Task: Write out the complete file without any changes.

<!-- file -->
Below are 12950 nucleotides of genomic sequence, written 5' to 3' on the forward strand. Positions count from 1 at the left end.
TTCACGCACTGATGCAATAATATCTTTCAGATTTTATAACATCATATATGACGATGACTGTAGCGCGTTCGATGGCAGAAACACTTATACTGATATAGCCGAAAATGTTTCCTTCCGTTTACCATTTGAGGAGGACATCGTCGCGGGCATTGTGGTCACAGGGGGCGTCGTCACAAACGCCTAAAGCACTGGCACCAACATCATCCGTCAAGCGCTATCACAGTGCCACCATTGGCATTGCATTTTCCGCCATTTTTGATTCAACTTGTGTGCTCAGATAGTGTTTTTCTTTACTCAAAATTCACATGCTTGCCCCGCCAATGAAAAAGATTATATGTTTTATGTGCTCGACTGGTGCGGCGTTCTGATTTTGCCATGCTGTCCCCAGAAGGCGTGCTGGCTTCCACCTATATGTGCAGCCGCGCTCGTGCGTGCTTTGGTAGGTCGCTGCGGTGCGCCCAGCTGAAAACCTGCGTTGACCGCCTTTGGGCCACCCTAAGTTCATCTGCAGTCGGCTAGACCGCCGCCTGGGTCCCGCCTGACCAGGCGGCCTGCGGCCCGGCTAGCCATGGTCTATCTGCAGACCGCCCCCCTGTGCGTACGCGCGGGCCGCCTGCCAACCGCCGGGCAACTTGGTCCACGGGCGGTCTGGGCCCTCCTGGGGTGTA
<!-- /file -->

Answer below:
Below are 12950 nucleotides of genomic sequence, written 5' to 3' on the forward strand. Positions count from 1 at the left end.
TTCACGCACTGATGCAATAATATCTTTCAGATTTTATAACATCATATATGACGATGACTGTAGCGCGTTCGATGGCAGAAACACTTATACTGATATAGCCGAAAATGTTTCCTTCCGTTTACCATTTGAGGAGGACATCGTCGCGGGCATTGTGGTCACAGGGGGCGTCGTCACAAACGCCTAAAGCACTGGCACCAACATCATCCGTCAAGCGCTATCACAGTGCCACCATTGGCATTGCATTTTCCGCCATTTTTGATTCAACTTGTGTGCTCAGATAGTGTTTTTCTTTACTCAAAATTCACATGCTTGCCCCGCCAATGAAAAAGATTATATGTTTTATGTGCTCGACTGGTGCGGCGTTCTGATTTTGCCATGCTGTCCCCAGAAGGCGTGCTGGCTTCCACCTATATGTGCAGCCGCGCTCGTGCGTGCTTTGGTAGGTCGCTGCGGTGCGCCCAGCTGAAAACCTGCGTTGACCGCCTTTGGGCCACCCTAAGTTCATCTGCAGTCGGCTAGACCGCCGCCTGGGTCCCGCCTGACCAGGCGGCCTGCGGCCCGGCTAGCCATGGTCTATCTGCAGACCGCCCCCCTGTGCGTACGCGCGGGCCGCCTGCCAACCGCCGGGCAACTTGGTCCACGGGCGGTCTGGGCCCTCCTGGGGTGTA